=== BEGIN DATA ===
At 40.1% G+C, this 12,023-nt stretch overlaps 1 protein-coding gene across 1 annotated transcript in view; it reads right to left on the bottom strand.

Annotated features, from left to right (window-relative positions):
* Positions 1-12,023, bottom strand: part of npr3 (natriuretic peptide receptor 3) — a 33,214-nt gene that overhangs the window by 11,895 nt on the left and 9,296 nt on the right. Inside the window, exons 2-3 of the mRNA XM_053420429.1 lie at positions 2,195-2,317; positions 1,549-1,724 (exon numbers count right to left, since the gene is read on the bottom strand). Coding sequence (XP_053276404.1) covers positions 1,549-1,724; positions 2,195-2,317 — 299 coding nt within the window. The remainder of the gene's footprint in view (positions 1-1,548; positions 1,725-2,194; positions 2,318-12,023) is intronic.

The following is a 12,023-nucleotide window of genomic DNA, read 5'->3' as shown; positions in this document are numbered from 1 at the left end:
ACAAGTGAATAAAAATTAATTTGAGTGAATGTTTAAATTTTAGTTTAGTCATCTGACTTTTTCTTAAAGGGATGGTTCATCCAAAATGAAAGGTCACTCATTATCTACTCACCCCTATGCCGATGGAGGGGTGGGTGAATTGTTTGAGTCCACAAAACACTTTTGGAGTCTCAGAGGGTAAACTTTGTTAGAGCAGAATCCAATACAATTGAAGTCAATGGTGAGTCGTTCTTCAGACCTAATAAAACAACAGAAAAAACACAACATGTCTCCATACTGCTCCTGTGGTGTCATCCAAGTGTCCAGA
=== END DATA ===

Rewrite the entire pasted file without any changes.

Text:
At 40.1% G+C, this 12,023-nt stretch overlaps 1 protein-coding gene across 1 annotated transcript in view; it reads right to left on the bottom strand.

Annotated features, from left to right (window-relative positions):
* Positions 1-12,023, bottom strand: part of npr3 (natriuretic peptide receptor 3) — a 33,214-nt gene that overhangs the window by 11,895 nt on the left and 9,296 nt on the right. Inside the window, exons 2-3 of the mRNA XM_053420429.1 lie at positions 2,195-2,317; positions 1,549-1,724 (exon numbers count right to left, since the gene is read on the bottom strand). Coding sequence (XP_053276404.1) covers positions 1,549-1,724; positions 2,195-2,317 — 299 coding nt within the window. The remainder of the gene's footprint in view (positions 1-1,548; positions 1,725-2,194; positions 2,318-12,023) is intronic.

The following is a 12,023-nucleotide window of genomic DNA, read 5'->3' as shown; positions in this document are numbered from 1 at the left end:
ACAAGTGAATAAAAATTAATTTGAGTGAATGTTTAAATTTTAGTTTAGTCATCTGACTTTTTCTTAAAGGGATGGTTCATCCAAAATGAAAGGTCACTCATTATCTACTCACCCCTATGCCGATGGAGGGGTGGGTGAATTGTTTGAGTCCACAAAACACTTTTGGAGTCTCAGAGGGTAAACTTTGTTAGAGCAGAATCCAATACAATTGAAGTCAATGGTGAGTCGTTCTTCAGACCTAATAAAACAACAGAAAAAACACAACATGTCTCCATACTGCTCCTGTGGTGTCATCCAAGTGTCCAGA